The first upward positive lightning flash recorded in the world, August 2018, Säntis tower, Switzerland.
Summary: “A Compressive Sensing Framework for EMI Source Localization Using a Metalens Structure: Localization Beyond the Diffraction Limit”, Azadifar et al., IEEE Transactions on Electromagnetic Compatibility, 2021.
Modern electronic devices are shrinking in size to achieve higher data rates and to reduce power consumption. Various components on a printed circuit board (PCB) can radiate radiofrequency (RF) pulses, causing electromagnetic interference (EMI) with other components. Finding the source of the EMI source on a complicated PCB boards is thus one of the main challenges for PCB troubleshooting.
In this article, Azadifar et al. proposed a novel approach for the localization of EMI sources based on the concept of negative indexed metamaterial (Metalens), computational imaging and compressive sensing. Strongly coupled resonant rods were used to provide negative refraction below the plasma frequency of the structure. The proposed method does not need rasterized scanning and overcomes the diffraction limit, offering super resolution by transforming the evanescent wave in the vicinity of the source to a propagating wave to be picked up with a far field receiving antenna.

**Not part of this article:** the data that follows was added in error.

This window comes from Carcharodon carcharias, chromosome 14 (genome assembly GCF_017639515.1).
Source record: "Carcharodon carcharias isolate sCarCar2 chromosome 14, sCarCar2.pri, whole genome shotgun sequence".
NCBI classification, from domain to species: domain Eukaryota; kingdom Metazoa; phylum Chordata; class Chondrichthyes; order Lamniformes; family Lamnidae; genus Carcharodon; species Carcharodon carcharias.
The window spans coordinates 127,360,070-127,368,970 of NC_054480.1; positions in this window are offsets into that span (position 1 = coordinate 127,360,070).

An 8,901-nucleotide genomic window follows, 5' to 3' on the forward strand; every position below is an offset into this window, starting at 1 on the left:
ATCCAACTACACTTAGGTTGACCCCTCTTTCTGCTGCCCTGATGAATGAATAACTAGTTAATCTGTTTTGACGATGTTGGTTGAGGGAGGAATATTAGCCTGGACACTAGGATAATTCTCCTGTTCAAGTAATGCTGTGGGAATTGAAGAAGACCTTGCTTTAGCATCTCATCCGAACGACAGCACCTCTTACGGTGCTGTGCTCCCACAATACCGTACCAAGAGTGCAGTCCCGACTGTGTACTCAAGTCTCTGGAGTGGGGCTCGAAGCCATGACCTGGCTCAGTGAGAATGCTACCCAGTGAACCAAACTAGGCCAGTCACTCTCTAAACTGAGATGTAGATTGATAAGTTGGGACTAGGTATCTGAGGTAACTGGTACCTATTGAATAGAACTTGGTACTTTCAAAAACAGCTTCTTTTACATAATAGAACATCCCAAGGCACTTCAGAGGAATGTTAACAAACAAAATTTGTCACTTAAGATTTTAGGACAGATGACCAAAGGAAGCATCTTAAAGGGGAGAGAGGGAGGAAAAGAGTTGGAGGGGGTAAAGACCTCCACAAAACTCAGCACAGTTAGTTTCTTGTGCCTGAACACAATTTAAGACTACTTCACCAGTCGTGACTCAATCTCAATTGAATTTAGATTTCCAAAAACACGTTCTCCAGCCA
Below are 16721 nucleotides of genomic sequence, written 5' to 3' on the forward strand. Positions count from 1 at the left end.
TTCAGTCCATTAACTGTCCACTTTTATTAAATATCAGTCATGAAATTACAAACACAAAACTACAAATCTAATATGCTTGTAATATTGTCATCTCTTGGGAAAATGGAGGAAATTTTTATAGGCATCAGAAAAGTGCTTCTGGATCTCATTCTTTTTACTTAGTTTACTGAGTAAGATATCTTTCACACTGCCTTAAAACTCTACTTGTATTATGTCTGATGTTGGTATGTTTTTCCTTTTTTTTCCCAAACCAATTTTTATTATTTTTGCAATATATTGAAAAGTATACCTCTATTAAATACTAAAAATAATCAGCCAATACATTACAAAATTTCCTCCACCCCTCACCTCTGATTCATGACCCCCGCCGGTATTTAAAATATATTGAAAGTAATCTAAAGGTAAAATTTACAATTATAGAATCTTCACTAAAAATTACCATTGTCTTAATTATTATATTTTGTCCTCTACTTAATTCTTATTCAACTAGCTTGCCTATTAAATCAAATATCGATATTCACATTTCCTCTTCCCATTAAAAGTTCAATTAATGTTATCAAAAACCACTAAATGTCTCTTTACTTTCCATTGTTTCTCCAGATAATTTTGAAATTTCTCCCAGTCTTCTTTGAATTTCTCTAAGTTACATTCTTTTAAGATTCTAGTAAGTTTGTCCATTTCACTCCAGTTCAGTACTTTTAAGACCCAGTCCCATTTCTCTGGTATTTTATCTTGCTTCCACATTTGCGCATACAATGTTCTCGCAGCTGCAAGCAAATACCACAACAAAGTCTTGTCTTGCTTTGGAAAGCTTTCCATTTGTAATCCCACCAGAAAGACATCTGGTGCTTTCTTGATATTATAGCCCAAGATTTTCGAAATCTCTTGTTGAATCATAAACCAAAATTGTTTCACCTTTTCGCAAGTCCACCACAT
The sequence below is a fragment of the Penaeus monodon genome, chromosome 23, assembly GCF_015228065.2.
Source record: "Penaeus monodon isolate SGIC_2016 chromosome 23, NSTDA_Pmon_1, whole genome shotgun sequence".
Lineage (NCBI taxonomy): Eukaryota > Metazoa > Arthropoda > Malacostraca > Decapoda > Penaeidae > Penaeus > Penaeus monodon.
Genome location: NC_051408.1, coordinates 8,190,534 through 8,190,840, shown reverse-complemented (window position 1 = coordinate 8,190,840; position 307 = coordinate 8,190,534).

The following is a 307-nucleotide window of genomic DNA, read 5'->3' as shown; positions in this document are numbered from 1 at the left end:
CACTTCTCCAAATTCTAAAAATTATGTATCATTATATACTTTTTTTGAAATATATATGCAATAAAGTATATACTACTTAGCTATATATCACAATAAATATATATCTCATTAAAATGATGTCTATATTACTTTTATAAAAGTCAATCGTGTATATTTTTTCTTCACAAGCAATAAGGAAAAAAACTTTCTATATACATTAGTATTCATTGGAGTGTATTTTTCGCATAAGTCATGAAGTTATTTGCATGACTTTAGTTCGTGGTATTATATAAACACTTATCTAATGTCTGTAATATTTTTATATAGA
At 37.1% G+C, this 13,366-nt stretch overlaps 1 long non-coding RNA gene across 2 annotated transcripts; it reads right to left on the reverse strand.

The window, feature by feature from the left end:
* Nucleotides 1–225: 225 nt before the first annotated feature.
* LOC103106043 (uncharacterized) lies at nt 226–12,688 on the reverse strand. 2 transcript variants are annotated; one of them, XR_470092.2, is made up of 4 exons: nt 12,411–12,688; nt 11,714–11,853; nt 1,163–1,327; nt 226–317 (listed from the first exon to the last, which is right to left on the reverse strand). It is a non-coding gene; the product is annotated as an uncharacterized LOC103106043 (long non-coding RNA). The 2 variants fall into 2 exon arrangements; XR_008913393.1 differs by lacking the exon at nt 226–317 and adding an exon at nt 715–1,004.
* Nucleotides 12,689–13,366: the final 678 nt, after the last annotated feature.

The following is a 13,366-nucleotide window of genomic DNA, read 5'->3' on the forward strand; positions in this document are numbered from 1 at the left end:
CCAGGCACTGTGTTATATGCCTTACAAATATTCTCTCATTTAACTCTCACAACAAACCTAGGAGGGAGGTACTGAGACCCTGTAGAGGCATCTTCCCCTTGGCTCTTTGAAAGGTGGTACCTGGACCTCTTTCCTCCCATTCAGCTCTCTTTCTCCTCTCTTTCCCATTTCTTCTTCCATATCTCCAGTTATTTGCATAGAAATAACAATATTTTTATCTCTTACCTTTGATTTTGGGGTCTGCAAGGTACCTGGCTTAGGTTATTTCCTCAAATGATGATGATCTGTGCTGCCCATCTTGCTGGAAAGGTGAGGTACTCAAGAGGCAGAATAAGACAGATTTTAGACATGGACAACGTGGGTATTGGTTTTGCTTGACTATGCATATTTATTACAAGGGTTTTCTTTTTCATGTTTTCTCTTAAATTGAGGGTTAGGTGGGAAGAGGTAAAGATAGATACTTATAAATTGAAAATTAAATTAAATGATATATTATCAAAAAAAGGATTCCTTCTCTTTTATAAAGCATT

Two dipoles with a length of 78 mm (only the dipole on the left is excited). The results obtained by applying the proposed method. The red cross shows the actual location of the source and the obtained focal spot shows the location estimated by the method. (Courtesy of IEEE)
IEEE, pronounced "Eye-triple-E," stands for the Institute of Electrical and Electronics Engineers. An association dedicated to advancing innovation and technological excellence for the benefit of humanity, it is the world's largest technical professional society. It is designed to serve professionals involved in all aspects of the electrical, electronic, and computing fields and related areas of science and technology that underlie modern civilization.
IEEE's roots go back to 1884 when electricity began to become a major influence in society. There was one major established electrical industry, the telegraph, which since the 1840s had come to connect the world with a data communications system faster than the speed of transportation. The telephone and electric power and light industries had just gotten underway. More in History of IEEE
Quick facts (updated April 2021):
- Over 400,000 members in more than 160 countries, more than 60 percent of whom are from outside the United States
- More than 107,000 Student members
- 342 Sections in ten geographic Regions worldwide
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The criteria for elevation to IEEE’s Senior Membership include:
- The candidate shall be an engineer, scientist, educator, technical executive or originator in IEEE-designated fields
- Candidates shall have been in professional practice for at least ten years
- Candidates shall have shown significant performance over a period of at least five of those years